And regarding the first term, for any eigenvalue $$v_i$$ we have

$$(I - \tfrac{\eta}{N}X^TX)^kv_i = V(I-\tfrac{\eta}{N}\Sigma^T\Sigma)^k V^T v_i = (1-\tfrac{\eta}{N}\sigma_i^2)^kv_i \to v_i\cdot\begin{cases}0:&\sigma_i>0 \wedge \eta<\frac{N}{\sigma_i^2}\\ 1:& \sigma_i=0\end{cases}$$

And thus $$\lim\limits_{k\to\infty}(I - \tfrac{\eta}{N}X^TX)^k(v_0+v_0^\perp) = v_0$$

(*) Because

$$V\Big[\sum_{j=0}^{k-1}(I - \tfrac{\eta}{N}\Sigma^T\Sigma)^j\Big]\tfrac{\eta}{N}\Sigma^T U^T = V\tfrac{\eta}{N}\Sigma^T\Big[\sum_{j=0}^{k-1}(\Pi - \tfrac{\eta}{N}\Sigma\Sigma^T)^j\Big] U^T$$

where $$\Pi_{ii}=1$$ if $$\sigma_i>0$$ and zero else. Thus $$D=\Pi - \tfrac{\eta}{N}\Sigma\Sigma^T$$ is a diagonal matrix with $$(D)_{ii} = \begin{cases} (1-\tfrac{\eta}{N}\sigma_i^2)^j:& \sigma_i>0\\ \hfill 0:&\sigma_i=0\end{cases}$$

Thus, since $$\lim\limits_{k\to\infty}\sum_{j=0}^k q^k = \frac{1}{1-q}$$ whenever $$|q|<1$$, $$\lim\limits_{k\to\infty}\sum_{j=0}^{k}D^j = \begin{cases} 1/(\frac{\eta}{N}\sigma^2):& \sigma_i>0\\ \hfill 0:&\sigma_i=0\end{cases}$$.

Here $$|\tfrac{\eta}{N}\sigma_i^2|<1$$ for all $$i$$ if $$\eta. In this case $$\lim\limits_{k\to\infty}\tfrac{\eta}{N}\Sigma^T\Big[\sum_{j=0}^{k-1}(\Pi - \tfrac{\eta}{N}\Sigma\Sigma^T)^j\Big] = S$$ diagonal matrix with $$S_{ii}=\begin{cases} 1/\sigma_i:& \sigma_i>0\\ \hfill 0:&\sigma_i=0\end{cases}$$, i.e. $$S = \Sigma^+$$

Gradient descent finds the minimum of any differentiable function, therefore if you use it to minimize $$C_0(w)$$ (assuming $$L$$ is differentiable), you will get the weights of the linear regression.

The weight minimization comes about when you add the term $$(\lambda/2n)||w||^2$$. As $$\lambda$$ increases, you're trying to minimize the error in the regression by keeping the value of the weights lower than before.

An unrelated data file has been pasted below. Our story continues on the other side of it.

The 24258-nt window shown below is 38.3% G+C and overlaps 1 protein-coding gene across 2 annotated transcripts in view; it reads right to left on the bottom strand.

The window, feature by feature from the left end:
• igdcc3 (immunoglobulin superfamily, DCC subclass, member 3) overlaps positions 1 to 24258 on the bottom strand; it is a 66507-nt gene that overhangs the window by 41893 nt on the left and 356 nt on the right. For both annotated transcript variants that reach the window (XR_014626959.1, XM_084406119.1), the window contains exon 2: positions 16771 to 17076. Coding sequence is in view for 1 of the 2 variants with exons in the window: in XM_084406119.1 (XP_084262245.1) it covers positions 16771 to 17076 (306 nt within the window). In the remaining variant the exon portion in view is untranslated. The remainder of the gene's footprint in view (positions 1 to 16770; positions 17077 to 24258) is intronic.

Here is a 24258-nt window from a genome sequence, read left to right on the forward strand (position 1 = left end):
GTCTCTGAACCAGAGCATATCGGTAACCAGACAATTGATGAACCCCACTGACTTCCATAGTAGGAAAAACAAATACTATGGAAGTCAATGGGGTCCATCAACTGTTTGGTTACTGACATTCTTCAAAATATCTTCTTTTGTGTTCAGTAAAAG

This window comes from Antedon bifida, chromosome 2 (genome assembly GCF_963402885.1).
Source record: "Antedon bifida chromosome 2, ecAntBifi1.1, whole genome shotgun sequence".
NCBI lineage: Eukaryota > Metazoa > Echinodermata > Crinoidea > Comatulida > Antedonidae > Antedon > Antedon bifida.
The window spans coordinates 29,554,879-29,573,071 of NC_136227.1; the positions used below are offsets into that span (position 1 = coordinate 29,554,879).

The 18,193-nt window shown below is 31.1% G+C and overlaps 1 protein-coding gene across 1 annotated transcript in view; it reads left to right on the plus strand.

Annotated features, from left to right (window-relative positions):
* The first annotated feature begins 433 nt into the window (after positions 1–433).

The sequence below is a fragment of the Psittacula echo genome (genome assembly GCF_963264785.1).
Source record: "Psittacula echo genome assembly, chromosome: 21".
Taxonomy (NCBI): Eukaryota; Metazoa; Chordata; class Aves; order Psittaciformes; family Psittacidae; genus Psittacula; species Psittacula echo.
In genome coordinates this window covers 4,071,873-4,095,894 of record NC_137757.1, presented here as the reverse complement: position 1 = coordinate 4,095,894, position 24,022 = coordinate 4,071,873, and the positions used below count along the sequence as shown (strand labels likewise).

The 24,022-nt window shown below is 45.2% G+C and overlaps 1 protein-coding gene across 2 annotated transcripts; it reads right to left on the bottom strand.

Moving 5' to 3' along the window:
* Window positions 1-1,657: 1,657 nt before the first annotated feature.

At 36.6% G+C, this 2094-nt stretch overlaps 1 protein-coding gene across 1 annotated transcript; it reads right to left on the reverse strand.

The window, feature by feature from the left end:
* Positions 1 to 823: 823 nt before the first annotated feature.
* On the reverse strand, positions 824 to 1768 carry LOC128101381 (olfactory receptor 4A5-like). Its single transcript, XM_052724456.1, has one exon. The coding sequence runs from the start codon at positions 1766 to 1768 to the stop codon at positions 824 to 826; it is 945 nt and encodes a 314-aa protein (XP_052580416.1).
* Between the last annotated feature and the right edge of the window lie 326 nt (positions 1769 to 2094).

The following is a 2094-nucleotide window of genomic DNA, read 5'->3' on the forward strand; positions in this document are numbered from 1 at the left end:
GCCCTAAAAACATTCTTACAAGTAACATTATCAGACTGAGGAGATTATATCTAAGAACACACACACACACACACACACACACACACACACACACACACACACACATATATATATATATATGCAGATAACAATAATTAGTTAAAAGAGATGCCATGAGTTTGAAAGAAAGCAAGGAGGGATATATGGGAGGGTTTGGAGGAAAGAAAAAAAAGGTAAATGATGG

If $$||w|| = ||w||_2$$ (differentiable), then you can do the minimization with gradient descent.

But you could have $$||w|| = ||w||_1$$ (which is non-differentiable) and you can't use gradient descent then. Also, in that case the penalty that is used is $$\lambda'||w||_1$$ (no squaring of the norm).

• Thanks for your answer. What if the loss $L$ doesn't have a minimum? i.e. $L(t)=e^{-t}$? Also, in your answer did you keep into consideration sub-gradient descent?
– rod
Commented Feb 4, 2021 at 10:39
• "Gradient descent finds the minimum of any differentiable function," What if you start at a local minimum that is not the global minimum?
– user711689
Commented Feb 4, 2021 at 18:01
• @roddik The loss function should have its minimum at $t=0$. Also I didn't mention it, but the sub-gradient method can be used to minimize to minimize convex non-differentiable (and by extension differentiable) functions. However, the sub-gradient method is not a "descent" method: after an iteration the function value might be higher, it's the overall trajectory that is downwards.
– Jim
Commented Feb 4, 2021 at 18:59